The United Kingdom (UK) seafood fishing industry, despite its importance to both the economy and culture, is also recognised as presenting a number of threats to the sustainability of the marine environment. There has been a growing interest in managing and reducing environmental impacts yet commitments to low impact fishing (e.g., those in the Fisheries White Paper (2018) and 25 Year Environment Plan (2018)) currently lack a definition of what constitutes low impact. To address this, the study utilised a collaborative, co-design approach that aimed to identify the principles through which ‘low impact’ can be defined. This approach was intended to provide stakeholders from different sections of the fishing industry, together with recreational sea anglers and policy-makers, an opportunity to contribute to identifying the principles.

A literature review and review of existing data collection were used to establish the current context in terms of what is known about impact and what data was being collected. Following this, for the co-design process, three case study sites (Brixham, Eastbourne and North Shields) were selected. Participants across the three workshops suggested that most significant environment impact of fishing were:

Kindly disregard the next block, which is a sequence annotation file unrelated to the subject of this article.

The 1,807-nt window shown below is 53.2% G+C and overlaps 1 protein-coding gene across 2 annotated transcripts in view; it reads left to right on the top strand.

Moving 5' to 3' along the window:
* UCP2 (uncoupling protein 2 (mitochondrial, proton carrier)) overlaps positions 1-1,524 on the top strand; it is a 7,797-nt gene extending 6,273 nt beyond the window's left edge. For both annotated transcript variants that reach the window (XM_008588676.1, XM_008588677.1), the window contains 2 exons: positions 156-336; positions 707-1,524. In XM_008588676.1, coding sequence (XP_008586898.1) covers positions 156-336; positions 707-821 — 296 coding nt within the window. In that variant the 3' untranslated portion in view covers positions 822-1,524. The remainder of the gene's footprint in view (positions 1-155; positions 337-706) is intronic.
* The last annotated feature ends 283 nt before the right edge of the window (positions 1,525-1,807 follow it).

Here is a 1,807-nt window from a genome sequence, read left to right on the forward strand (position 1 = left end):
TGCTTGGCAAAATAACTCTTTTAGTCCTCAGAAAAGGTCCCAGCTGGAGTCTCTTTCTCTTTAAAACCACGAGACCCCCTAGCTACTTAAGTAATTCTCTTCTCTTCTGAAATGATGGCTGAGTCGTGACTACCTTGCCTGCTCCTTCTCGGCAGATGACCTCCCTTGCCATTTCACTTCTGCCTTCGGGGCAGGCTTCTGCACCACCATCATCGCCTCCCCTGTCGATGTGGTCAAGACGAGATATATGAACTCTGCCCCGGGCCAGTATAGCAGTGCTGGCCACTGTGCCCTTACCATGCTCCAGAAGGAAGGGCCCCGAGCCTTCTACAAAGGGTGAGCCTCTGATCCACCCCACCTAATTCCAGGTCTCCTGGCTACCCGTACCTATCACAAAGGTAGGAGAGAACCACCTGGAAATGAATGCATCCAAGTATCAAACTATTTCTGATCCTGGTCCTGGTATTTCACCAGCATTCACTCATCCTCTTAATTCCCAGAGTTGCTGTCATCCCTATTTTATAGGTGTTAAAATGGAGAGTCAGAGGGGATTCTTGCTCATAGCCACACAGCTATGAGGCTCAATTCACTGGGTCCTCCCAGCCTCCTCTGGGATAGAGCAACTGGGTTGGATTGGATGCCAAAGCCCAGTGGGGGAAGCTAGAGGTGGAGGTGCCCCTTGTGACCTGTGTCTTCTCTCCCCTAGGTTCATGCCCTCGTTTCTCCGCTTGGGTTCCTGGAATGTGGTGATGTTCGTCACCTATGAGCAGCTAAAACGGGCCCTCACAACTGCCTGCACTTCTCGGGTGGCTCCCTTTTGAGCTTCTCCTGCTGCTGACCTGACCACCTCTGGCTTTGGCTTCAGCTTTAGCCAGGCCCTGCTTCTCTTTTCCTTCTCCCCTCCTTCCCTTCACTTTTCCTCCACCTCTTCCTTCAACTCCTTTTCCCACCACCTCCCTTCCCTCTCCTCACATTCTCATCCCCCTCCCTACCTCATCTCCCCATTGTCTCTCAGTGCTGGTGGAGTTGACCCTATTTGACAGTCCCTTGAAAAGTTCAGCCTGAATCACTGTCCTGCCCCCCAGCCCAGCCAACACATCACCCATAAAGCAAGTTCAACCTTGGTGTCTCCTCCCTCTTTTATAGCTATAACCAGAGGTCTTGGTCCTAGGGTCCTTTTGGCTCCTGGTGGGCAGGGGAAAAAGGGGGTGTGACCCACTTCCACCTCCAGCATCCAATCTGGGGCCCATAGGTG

(1) impacts on the seabed,  
(2) carbon emissions due to fuel use, 
(3) plastic pollution and other waste, and 
(4) impacts on target stock populations. 

Fishing has an impact on the marine environment by nature, and the point was made that determining low impact on the basis of gear is unlikely to be effective. Participants prefered a focus on lower impact, or lowering impact, to low impact (which was deemed too absolute and inflexible).
Areas for environmental impact reduction identified by participants included: Reducing seabed impacts by controlling dredging activity; gear and effort restrictions for maintaining target stock populations and minimising bycatch; reduction in pollution through the provision of recycling facilities and innovations in product development to reduce plastic waste; improvements in vessel efficiency through design and transitioning to electric/hydrogen powered engines; and education and training in fish welfare for anglers. Participants also considered that there were opportunities to improve fisher and angler contributions to scientific data collection. 

Co-design takes time and involves a series of iterative stages in order to build trust, collectively define the scope of what is to be co-designed, share knowledge and deliberate, reflect, identify areas of consensus and disagreement and establish feedback loops to monitor and evaluate the process and outcomes. To address the challenges of co-design a six-stage process was outlined that builds on the experiences of the study and can inform policy formulation in the future.

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United Kingdom